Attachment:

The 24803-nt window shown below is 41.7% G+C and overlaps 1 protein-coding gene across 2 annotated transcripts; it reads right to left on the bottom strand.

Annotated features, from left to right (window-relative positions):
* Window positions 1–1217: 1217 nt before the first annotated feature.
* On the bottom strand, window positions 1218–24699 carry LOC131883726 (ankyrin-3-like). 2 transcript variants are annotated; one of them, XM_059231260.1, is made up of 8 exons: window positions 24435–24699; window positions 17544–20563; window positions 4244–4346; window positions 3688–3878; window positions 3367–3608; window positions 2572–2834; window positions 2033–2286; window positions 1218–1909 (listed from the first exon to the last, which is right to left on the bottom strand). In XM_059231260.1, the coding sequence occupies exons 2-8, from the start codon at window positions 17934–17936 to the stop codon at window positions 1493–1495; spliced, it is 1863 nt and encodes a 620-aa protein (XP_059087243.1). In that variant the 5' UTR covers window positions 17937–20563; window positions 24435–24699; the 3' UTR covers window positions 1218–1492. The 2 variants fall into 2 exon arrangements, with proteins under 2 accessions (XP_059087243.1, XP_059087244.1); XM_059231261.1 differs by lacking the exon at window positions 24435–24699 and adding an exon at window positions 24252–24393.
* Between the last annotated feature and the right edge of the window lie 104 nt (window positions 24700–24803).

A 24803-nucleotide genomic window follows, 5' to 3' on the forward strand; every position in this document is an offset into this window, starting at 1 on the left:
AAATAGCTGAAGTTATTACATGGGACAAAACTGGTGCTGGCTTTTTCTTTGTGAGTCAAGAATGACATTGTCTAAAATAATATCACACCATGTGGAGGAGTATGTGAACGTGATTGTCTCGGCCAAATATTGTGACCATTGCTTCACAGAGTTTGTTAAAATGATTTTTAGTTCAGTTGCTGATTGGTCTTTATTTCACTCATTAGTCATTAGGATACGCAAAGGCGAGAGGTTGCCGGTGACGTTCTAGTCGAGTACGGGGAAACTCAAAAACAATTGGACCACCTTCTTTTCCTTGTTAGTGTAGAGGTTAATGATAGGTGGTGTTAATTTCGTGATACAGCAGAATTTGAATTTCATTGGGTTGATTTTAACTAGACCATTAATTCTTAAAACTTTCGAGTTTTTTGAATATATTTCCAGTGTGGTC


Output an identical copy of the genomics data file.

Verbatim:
The 24803-nt window shown below is 41.7% G+C and overlaps 1 protein-coding gene across 2 annotated transcripts; it reads right to left on the bottom strand.

Annotated features, from left to right (window-relative positions):
* Window positions 1–1217: 1217 nt before the first annotated feature.
* On the bottom strand, window positions 1218–24699 carry LOC131883726 (ankyrin-3-like). 2 transcript variants are annotated; one of them, XM_059231260.1, is made up of 8 exons: window positions 24435–24699; window positions 17544–20563; window positions 4244–4346; window positions 3688–3878; window positions 3367–3608; window positions 2572–2834; window positions 2033–2286; window positions 1218–1909 (listed from the first exon to the last, which is right to left on the bottom strand). In XM_059231260.1, the coding sequence occupies exons 2-8, from the start codon at window positions 17934–17936 to the stop codon at window positions 1493–1495; spliced, it is 1863 nt and encodes a 620-aa protein (XP_059087243.1). In that variant the 5' UTR covers window positions 17937–20563; window positions 24435–24699; the 3' UTR covers window positions 1218–1492. The 2 variants fall into 2 exon arrangements, with proteins under 2 accessions (XP_059087243.1, XP_059087244.1); XM_059231261.1 differs by lacking the exon at window positions 24435–24699 and adding an exon at window positions 24252–24393.
* Between the last annotated feature and the right edge of the window lie 104 nt (window positions 24700–24803).

A 24803-nucleotide genomic window follows, 5' to 3' on the forward strand; every position in this document is an offset into this window, starting at 1 on the left:
AAATAGCTGAAGTTATTACATGGGACAAAACTGGTGCTGGCTTTTTCTTTGTGAGTCAAGAATGACATTGTCTAAAATAATATCACACCATGTGGAGGAGTATGTGAACGTGATTGTCTCGGCCAAATATTGTGACCATTGCTTCACAGAGTTTGTTAAAATGATTTTTAGTTCAGTTGCTGATTGGTCTTTATTTCACTCATTAGTCATTAGGATACGCAAAGGCGAGAGGTTGCCGGTGACGTTCTAGTCGAGTACGGGGAAACTCAAAAACAATTGGACCACCTTCTTTTCCTTGTTAGTGTAGAGGTTAATGATAGGTGGTGTTAATTTCGTGATACAGCAGAATTTGAATTTCATTGGGTTGATTTTAACTAGACCATTAATTCTTAAAACTTTCGAGTTTTTTGAATATATTTCCAGTGTGGTC